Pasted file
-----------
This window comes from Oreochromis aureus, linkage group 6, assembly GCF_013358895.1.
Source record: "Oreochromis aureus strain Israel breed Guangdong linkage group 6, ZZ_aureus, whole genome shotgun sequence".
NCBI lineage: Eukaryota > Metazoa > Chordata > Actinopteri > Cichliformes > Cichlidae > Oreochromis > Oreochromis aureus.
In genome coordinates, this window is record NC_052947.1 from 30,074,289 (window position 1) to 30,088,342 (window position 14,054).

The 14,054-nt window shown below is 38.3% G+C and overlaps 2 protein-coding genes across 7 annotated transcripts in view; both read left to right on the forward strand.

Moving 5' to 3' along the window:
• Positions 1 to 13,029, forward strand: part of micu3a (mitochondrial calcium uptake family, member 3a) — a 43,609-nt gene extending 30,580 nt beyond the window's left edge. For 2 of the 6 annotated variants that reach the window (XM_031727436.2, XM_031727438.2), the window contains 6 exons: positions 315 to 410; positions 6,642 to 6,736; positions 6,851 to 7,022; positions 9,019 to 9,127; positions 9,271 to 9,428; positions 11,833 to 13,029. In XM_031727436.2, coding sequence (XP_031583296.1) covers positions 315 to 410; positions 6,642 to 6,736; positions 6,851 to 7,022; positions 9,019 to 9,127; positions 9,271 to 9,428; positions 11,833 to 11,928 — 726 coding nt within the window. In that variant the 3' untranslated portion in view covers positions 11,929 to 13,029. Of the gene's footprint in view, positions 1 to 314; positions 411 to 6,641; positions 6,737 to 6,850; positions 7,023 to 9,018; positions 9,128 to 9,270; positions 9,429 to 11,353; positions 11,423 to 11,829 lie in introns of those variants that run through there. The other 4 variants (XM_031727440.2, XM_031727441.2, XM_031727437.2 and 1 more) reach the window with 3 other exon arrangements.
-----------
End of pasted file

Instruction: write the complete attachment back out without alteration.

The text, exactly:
This window comes from Oreochromis aureus, linkage group 6, assembly GCF_013358895.1.
Source record: "Oreochromis aureus strain Israel breed Guangdong linkage group 6, ZZ_aureus, whole genome shotgun sequence".
NCBI lineage: Eukaryota > Metazoa > Chordata > Actinopteri > Cichliformes > Cichlidae > Oreochromis > Oreochromis aureus.
In genome coordinates, this window is record NC_052947.1 from 30,074,289 (window position 1) to 30,088,342 (window position 14,054).

The 14,054-nt window shown below is 38.3% G+C and overlaps 2 protein-coding genes across 7 annotated transcripts in view; both read left to right on the forward strand.

Moving 5' to 3' along the window:
• Positions 1 to 13,029, forward strand: part of micu3a (mitochondrial calcium uptake family, member 3a) — a 43,609-nt gene extending 30,580 nt beyond the window's left edge. For 2 of the 6 annotated variants that reach the window (XM_031727436.2, XM_031727438.2), the window contains 6 exons: positions 315 to 410; positions 6,642 to 6,736; positions 6,851 to 7,022; positions 9,019 to 9,127; positions 9,271 to 9,428; positions 11,833 to 13,029. In XM_031727436.2, coding sequence (XP_031583296.1) covers positions 315 to 410; positions 6,642 to 6,736; positions 6,851 to 7,022; positions 9,019 to 9,127; positions 9,271 to 9,428; positions 11,833 to 11,928 — 726 coding nt within the window. In that variant the 3' untranslated portion in view covers positions 11,929 to 13,029. Of the gene's footprint in view, positions 1 to 314; positions 411 to 6,641; positions 6,737 to 6,850; positions 7,023 to 9,018; positions 9,128 to 9,270; positions 9,429 to 11,353; positions 11,423 to 11,829 lie in introns of those variants that run through there. The other 4 variants (XM_031727440.2, XM_031727441.2, XM_031727437.2 and 1 more) reach the window with 3 other exon arrangements.